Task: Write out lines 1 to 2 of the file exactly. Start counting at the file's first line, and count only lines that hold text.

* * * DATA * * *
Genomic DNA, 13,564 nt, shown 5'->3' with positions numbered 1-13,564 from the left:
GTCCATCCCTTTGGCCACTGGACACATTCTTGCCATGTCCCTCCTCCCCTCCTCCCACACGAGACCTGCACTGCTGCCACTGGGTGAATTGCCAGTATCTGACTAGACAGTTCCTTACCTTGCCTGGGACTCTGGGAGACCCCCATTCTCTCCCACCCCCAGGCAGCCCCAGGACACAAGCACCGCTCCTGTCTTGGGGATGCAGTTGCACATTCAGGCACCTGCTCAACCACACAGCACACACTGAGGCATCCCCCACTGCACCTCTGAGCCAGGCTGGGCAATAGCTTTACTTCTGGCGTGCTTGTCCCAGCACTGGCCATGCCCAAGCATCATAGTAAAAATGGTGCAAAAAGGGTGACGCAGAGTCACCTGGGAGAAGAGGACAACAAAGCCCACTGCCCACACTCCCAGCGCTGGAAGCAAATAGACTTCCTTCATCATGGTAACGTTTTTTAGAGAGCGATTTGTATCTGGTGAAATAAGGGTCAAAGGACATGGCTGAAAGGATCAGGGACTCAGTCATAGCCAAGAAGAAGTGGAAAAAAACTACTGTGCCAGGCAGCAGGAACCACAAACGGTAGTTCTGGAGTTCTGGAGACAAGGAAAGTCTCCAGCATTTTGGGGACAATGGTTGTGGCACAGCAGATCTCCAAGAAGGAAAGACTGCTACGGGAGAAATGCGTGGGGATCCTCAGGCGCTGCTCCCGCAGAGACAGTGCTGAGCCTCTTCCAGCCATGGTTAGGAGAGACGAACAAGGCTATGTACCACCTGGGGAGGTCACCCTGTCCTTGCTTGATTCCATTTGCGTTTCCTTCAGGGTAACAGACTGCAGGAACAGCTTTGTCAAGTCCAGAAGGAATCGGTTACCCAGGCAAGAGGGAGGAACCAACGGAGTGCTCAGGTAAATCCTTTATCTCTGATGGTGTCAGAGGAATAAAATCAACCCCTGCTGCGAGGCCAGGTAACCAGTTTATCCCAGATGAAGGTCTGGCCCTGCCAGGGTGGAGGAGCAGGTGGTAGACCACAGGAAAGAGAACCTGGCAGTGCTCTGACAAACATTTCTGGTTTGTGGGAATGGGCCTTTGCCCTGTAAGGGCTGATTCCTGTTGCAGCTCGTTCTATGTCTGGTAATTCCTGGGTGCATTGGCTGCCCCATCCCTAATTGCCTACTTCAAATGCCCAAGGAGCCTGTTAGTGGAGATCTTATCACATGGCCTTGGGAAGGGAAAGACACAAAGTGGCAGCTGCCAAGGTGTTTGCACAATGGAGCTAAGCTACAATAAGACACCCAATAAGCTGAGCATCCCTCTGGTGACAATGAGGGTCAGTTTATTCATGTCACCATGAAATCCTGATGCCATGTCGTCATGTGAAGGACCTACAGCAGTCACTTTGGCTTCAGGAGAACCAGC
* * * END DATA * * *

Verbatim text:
Genomic DNA, 13,564 nt, shown 5'->3' with positions numbered 1-13,564 from the left:
GTCCATCCCTTTGGCCACTGGACACATTCTTGCCATGTCCCTCCTCCCCTCCTCCCACACGAGACCTGCACTGCTGCCACTGGGTGAATTGCCAGTATCTGACTAGACAGTTCCTTACCTTGCCTGGGACTCTGGGAGACCCCCATTCTCTCCCACCCCCAGGCAGCCCCAGGACACAAGCACCGCTCCTGTCTTGGGGATGCAGTTGCACATTCAGGCACCTGCTCAACCACACAGCACACACTGAGGCATCCCCCACTGCACCTCTGAGCCAGGCTGGGCAATAGCTTTACTTCTGGCGTGCTTGTCCCAGCACTGGCCATGCCCAAGCATCATAGTAAAAATGGTGCAAAAAGGGTGACGCAGAGTCACCTGGGAGAAGAGGACAACAAAGCCCACTGCCCACACTCCCAGCGCTGGAAGCAAATAGACTTCCTTCATCATGGTAACGTTTTTTAGAGAGCGATTTGTATCTGGTGAAATAAGGGTCAAAGGACATGGCTGAAAGGATCAGGGACTCAGTCATAGCCAAGAAGAAGTGGAAAAAAACTACTGTGCCAGGCAGCAGGAACCACAAACGGTAGTTCTGGAGTTCTGGAGACAAGGAAAGTCTCCAGCATTTTGGGGACAATGGTTGTGGCACAGCAGATCTCCAAGAAGGAAAGACTGCTACGGGAGAAATGCGTGGGGATCCTCAGGCGCTGCTCCCGCAGAGACAGTGCTGAGCCTCTTCCAGCCATGGTTAGGAGAGACGAACAAGGCTATGTACCACCTGGGGAGGTCACCCTGTCCTTGCTTGATTCCATTTGCGTTTCCTTCAGGGTAACAGACTGCAGGAACAGCTTTGTCAAGTCCAGAAGGAATCGGTTACCCAGGCAAGAGGGAGGAACCAACGGAGTGCTCAGGTAAATCCTTTATCTCTGATGGTGTCAGAGGAATAAAATCAACCCCTGCTGCGAGGCCAGGTAACCAGTTTATCCCAGATGAAGGTCTGGCCCTGCCAGGGTGGAGGAGCAGGTGGTAGACCACAGGAAAGAGAACCTGGCAGTGCTCTGACAAACATTTCTGGTTTGTGGGAATGGGCCTTTGCCCTGTAAGGGCTGATTCCTGTTGCAGCTCGTTCTATGTCTGGTAATTCCTGGGTGCATTGGCTGCCCCATCCCTAATTGCCTACTTCAAATGCCCAAGGAGCCTGTTAGTGGAGATCTTATCACATGGCCTTGGGAAGGGAAAGACACAAAGTGGCAGCTGCCAAGGTGTTTGCACAATGGAGCTAAGCTACAATAAGACACCCAATAAGCTGAGCATCCCTCTGGTGACAATGAGGGTCAGTTTATTCATGTCACCATGAAATCCTGATGCCATGTCGTCATGTGAAGGACCTACAGCAGTCACTTTGGCTTCAGGAGAACCAGC